Jean-Eric Vergne believes a combination of Formula 1 and Formula E could be the future of motorsport as technology and sustainability focus develops from manufacturers.
With all motorsport on hold during the coronavirus pandemic, each series has been plotting how best to resume racing when it gets the green light from health authorities.
While Formula E is midway through its 2019-20 season, F1 endured a false start as its season-opener Australian Grand Prix when it was called off hours before the start of Friday practice after a McLaren team member tested positive for COVID-19.
The global shutdown has triggered F1 into delaying its regulations overhaul to 2022, while the team cost cap is set to be lowered to $145 million for 2021, as the teams and organisers adjust to a shaken-up race calendar and reduced revenues.
Formula E has faced similar problems, with its Gen2 Evo car introduction postponed until the 2021-22 season, while the current season could be scrapped if no more races are possible before October in order to avoid impacting the next season.
Both before and during this shutdown period the futures of each championship have been examined, while sustainability at the top of the priorities for the majority of the teams and manufacturers involved in each.
Last November, F1 announced its plan to be have a net-zero carbon footprint by 2030 which is set to radically change the sport.
As part of our #ThinkingForward series, James Allen and Jess McFadyen talk to two-times Formula E champion Vergne who says as a driver he "would love to see" the two championships join forces in the future.
"As a driver what I can tell you what I would love to see in the in the near future is not Formula E replacing Formula 1 but since we have so many manufacturers in Formula E and also important manufacturers in Formula 1 one day those two championships merge," Vergne said, one of a handful of drivers to have competed in both F1 and Formula E.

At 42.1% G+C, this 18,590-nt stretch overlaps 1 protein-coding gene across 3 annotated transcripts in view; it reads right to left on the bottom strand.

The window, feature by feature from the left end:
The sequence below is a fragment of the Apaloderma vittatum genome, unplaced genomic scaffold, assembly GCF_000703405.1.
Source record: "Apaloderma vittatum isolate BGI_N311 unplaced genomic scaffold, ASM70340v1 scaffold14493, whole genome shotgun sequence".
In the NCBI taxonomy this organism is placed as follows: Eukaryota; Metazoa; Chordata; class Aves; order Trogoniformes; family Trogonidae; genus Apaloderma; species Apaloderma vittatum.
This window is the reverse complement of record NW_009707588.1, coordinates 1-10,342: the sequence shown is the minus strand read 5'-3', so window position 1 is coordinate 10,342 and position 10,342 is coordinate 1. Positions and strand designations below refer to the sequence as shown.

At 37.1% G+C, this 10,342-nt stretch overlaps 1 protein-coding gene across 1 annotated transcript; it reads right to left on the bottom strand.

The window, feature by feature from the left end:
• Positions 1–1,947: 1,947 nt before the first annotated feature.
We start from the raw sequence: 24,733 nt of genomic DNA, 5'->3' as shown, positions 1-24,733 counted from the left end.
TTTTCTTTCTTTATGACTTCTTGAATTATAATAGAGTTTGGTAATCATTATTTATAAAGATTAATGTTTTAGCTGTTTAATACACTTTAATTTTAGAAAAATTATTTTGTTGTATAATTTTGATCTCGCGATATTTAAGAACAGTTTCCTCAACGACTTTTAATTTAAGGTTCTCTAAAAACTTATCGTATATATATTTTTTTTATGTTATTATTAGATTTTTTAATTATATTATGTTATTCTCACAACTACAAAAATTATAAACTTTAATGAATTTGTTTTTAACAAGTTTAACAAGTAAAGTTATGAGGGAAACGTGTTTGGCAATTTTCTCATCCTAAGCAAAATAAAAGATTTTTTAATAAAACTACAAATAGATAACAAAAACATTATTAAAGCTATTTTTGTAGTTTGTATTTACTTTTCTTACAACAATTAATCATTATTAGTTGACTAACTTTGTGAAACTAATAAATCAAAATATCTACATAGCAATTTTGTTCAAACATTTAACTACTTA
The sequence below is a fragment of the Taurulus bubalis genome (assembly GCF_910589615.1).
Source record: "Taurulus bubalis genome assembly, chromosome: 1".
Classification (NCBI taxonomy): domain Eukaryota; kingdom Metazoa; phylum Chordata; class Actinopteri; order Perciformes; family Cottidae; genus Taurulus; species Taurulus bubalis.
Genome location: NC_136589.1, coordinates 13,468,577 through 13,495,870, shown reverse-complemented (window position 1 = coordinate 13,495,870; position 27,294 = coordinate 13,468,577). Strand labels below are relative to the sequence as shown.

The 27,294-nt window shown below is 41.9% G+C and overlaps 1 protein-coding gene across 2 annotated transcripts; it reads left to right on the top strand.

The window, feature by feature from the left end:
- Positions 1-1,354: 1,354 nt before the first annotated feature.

"So electric Formula 1, whatever you want to call it, on the streets that we know and the circuits that we know, maybe a little bit bigger, and then the other half of the season in Formula 1 on tracks like Brazil, Abu Dhabi and Singapore.
"Do 10 races and 10 races with the same drivers both in Formula E and in Formula 1, and that would be amazing. This is something I would love to see. I don't know if that is ever going to happen. But that's my dream as a driver."
Vergne, who also discusses the challenges of living in lockdown and the rise of Esports during this period in the #ThinkingForward series, accepts these ideas remain an outside possibility for now.
"I don't have a crystal ball, then there are opinions that I like to keep for myself because I'm just a racing driver for the moment," he said.
"Once my career is over and I want to do politics I will start giving my thoughts about any given situations."